CARE Jordan focuses on supporting refugees in urban areas of Jordan. In addition, CARE partnered with the UNHCR and other agencies to open a new refugee camp, Azraq, which will house 130,000 people. CARE will be responsible for providing essential information to newly arrived refugees, including information on the structure of the camp, where to access services like education, medical support and food and will inform refugees’ about their rights. CARE will also provide psychosocial support and follow-up with vulnerable cases and setting up refugee committees within the camp so that they will be the voice of their communities.
We had great hopes and dreams. But then we had to leave our homeland and our dreams behind. Volunteering for CARE gives us hope.
- Hadi, a Syrian refugee and volunteer
Lebanon was the first country to welcome refugees from Syria - both Syrians and Palestinians - and currently has the highest number of refugees in the region. Both refugees and host communities are in need of assistance. The cost of living for refugees in the country is high - rents are expensive, water supplies are inadequate, and it's costly to assess health centers and transport children to school. As a result, families come up short every month. In Lebanon, CARE meets refugees’ most basic and pressing needs, mainly providing water, sanitation, shelter, non-food items and cash assistance in Beirut and in the areas of Mount Lebanon and Tripoli. This includes the improvement of drainage systems, distribution of sanitary items, and the provision of health education sessions. CARE also works with municipalities to improve water supply and sanitation infrastructure for refugees as well as for host communities. We have constructed more than 20 latrines, installed more than 100 tanks, held more than 180 hygiene promotion sessions and distributed more than 5,200 hygiene kits.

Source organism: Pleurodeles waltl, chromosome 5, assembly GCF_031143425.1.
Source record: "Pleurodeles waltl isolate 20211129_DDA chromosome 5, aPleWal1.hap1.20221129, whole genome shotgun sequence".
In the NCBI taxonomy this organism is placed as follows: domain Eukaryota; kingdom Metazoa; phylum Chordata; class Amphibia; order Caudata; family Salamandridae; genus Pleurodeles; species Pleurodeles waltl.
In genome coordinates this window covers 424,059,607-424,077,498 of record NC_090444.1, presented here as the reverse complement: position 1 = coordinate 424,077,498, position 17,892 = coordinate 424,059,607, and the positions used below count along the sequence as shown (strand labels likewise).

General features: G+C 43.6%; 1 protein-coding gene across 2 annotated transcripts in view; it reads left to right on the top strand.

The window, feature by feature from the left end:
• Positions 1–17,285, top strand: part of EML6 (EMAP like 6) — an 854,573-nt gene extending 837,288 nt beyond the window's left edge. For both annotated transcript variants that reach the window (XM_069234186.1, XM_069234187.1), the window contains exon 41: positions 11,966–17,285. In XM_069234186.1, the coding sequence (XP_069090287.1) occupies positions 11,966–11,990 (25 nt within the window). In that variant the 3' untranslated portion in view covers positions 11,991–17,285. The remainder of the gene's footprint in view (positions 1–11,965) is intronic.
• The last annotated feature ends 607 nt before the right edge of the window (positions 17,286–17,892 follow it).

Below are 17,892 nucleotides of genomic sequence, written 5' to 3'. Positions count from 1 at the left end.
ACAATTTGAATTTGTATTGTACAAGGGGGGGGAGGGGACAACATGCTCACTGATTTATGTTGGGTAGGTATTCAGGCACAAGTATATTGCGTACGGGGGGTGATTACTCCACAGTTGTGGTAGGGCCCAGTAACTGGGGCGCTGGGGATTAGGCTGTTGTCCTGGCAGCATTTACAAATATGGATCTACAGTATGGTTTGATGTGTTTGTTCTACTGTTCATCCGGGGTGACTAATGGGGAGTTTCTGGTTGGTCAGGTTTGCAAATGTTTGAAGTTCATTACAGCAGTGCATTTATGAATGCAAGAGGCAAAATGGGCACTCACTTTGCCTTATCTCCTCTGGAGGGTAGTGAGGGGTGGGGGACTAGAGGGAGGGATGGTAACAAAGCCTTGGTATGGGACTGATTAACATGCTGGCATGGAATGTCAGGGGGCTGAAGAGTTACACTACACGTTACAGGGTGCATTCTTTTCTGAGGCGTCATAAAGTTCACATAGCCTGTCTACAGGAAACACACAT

CARE Lebanon has been distributing packages to newly arrived refugees that contains basic essential items such as matresses, blankets, kitchen sets, baby items and hygiene kits. With the money raised during the "Dead-to-Red" marathon, clothing vouchers were purchased for 267 children living in collective shelters and tent settlements.
Last winter, we helped thousands of families prepare for the cold winter months with a kit that includes five blankets, a heater or the cash equivalant, a carpet and a monthly allowance to cover heating costs. A total of US$ 1,476,520 was distributed for fuel and heaters. In addition to these distributions, CARE helped families living in tents and collective situations (sharing rooms in schools and abandoned buildings, for example) with additional support.
CARE International in Lebanon has been able to support more than 33,000 people so far.